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welcome back the dow dropping nearly 2 1/2 points it's a decline the stock seeing its worst day since january 5th.
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general mills, bristol-myers, eli lilly. >> he pointed to gaps in that. there are big problems in the cracks the cftc needs statutory authority. the line of sight could have given regulators an early warning of the trouble inside ftx. >> if we don't fill the gap, there will be fraud and there will be customer losses in the future i am confident the cftc, sec, i am committing to you we will work together and figure out a path forward. >> now currently the cftc only has the ability to go after fraud and manipulation and while they can pursue bad actors, benham said it's better to prevent them from striking in
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the first place. there is a bipartisan bill from the senate ag committee that would give the cftc the power it needs. that comes under fire as being unduly supported by ftx. >> this doesn't match any of the experience i've had with the legislative process. sam bankman-fried did give a lot of feedback as did many others from industry, from academia, from the policy community, from your shop and beyond and everyone's feedback was considered. >> worth pointing out that seven of the 22 members of the committee including senator booker who you just saw received campaign contributions from bankman-fried. they intend to give the money away or already have back over to you >> ylan, you know what's interesting about the donations. we all knew going into the mid-terms he was a major
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political donor. now we're thinking were there any sort of motivations behind that when bankman-fried was interviewed by andrew, he said a lot of that was for pandemic prevention is there any way to trace what that money was used for or is it just so opaque that there is no way? >> yeah, some of it we can certainly see through government filings. there were direct campaign contributions to the members that we just showed you on screen there so 7 of the senate ag committee members but a lot of the money went into sort of super pacs that were used to put out advertising for different candidates and so that's the money that's a little bit harder to trace because it's not coordinated directly with candidates themselves but they can be based on issues. so he's gotten involved in some unlikely races, including in washington state, i believe, is one of the ones where he really focused in on that pandemic prevention angle so that's where some of the money went -- most of the money went, in fact.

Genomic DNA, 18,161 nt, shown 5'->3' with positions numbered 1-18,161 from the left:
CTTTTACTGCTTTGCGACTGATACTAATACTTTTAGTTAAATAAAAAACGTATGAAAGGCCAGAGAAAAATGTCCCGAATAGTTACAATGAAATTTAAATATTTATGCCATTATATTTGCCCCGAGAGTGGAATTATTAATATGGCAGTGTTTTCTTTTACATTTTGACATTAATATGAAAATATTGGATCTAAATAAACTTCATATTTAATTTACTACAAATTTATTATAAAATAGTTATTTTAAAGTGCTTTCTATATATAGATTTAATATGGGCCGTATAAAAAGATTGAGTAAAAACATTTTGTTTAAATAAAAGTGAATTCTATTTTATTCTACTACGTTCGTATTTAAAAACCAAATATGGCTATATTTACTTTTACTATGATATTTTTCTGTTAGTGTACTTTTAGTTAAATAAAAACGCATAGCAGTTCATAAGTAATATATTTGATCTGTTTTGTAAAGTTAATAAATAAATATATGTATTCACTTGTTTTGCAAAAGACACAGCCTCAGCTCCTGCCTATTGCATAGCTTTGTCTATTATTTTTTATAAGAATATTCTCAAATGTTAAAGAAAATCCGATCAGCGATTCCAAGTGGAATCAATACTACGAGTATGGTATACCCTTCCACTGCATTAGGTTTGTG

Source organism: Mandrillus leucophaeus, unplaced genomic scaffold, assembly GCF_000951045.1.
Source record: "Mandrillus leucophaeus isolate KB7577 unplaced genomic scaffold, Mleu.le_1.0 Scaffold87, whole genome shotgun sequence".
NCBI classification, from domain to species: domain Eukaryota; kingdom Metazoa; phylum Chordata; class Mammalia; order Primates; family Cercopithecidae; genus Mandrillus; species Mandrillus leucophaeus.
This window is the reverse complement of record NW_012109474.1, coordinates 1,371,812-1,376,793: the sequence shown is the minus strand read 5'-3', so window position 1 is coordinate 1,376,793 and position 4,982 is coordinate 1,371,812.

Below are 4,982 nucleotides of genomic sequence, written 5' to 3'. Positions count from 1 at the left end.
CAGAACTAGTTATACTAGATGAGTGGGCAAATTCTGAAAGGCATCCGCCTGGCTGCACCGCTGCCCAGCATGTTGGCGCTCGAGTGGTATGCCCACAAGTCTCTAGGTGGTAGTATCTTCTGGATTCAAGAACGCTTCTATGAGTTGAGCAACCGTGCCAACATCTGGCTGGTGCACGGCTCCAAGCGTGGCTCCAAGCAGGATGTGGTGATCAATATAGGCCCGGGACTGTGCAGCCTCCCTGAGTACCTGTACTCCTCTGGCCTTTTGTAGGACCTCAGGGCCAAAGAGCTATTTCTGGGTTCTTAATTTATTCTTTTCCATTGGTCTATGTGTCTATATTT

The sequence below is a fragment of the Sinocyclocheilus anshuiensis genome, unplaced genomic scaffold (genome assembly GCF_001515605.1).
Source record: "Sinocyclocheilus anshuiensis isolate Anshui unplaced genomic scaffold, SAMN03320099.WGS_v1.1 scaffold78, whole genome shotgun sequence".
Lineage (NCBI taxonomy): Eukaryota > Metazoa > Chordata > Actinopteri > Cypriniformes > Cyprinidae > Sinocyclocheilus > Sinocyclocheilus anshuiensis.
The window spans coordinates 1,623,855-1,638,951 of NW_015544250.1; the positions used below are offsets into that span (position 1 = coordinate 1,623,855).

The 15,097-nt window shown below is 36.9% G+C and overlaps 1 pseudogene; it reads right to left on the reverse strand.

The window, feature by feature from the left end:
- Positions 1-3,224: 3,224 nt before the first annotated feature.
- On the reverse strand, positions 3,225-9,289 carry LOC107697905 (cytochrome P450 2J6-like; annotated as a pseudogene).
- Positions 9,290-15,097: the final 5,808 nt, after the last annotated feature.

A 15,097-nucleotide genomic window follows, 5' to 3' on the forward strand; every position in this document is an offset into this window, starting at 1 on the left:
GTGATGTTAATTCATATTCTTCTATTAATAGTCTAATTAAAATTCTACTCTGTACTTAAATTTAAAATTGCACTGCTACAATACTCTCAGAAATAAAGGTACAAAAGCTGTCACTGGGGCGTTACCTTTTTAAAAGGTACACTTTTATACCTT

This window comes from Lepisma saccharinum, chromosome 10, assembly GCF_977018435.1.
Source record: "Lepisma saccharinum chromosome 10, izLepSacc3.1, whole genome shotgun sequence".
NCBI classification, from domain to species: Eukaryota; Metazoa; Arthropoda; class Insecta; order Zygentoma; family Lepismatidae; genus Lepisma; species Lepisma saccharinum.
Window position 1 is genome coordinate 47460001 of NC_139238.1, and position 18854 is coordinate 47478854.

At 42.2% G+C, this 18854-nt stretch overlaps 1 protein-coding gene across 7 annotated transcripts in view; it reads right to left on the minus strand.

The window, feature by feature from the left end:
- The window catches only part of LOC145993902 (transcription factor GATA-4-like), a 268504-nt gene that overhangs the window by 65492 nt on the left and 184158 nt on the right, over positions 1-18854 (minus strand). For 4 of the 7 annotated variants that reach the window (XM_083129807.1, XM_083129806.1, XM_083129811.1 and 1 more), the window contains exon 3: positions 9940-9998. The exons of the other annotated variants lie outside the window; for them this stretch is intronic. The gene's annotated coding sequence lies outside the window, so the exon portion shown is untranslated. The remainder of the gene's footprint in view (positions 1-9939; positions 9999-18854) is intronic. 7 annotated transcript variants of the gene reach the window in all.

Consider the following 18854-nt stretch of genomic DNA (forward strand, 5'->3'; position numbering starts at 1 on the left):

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he said in some other interviews that he gave equally to democrats and republicans but he gave the money to republicans through sort of dark pools that are much more difficult to trace. so, you know, all of this is part of what washington, what lawmakers are trying to sus out as they dig through the rubble of the collapse of ftx. >> ylan, thank you ylan mui we sat here yesterday on this disesk -- >> you did. >> with timothy. >> i did. >> i thought i would call special attention to your patience and attention during that whole entire hour because it was a very long interview but it was extraordinary to hear how all of this went on and it's amazing to think that the backdrop was that no regulators were -- >> involved. >> -- involved >> and there's a lot of different issues here and conceivably if ftx is an exchange on some level, there shouldn't have been issues of co-mingling. part of that dialogue from
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washington and part where there will be an argument, are these securities or not? because even though, you know, they're not, if they were, you then have a whole trail of regulation that could be brought in here. and i agree that i think a lot of this does not happen if you have regulators around this. >> for more on the ftx collapse as well as today's hearing, former cftc chairman timothy massa joins us thank you for being here with us. >> thank you for having me it's good to be here. >> we could point fingers but what do you think is the root cause of the lack of oversight over this particular implosion >> well, actually, we can't really point fingers at regulators because at least our u.s. regulators don't have jurisdiction over ftx -- well, let me put it this way because crypto exchanges claim they are not trading securities, they have not registered as a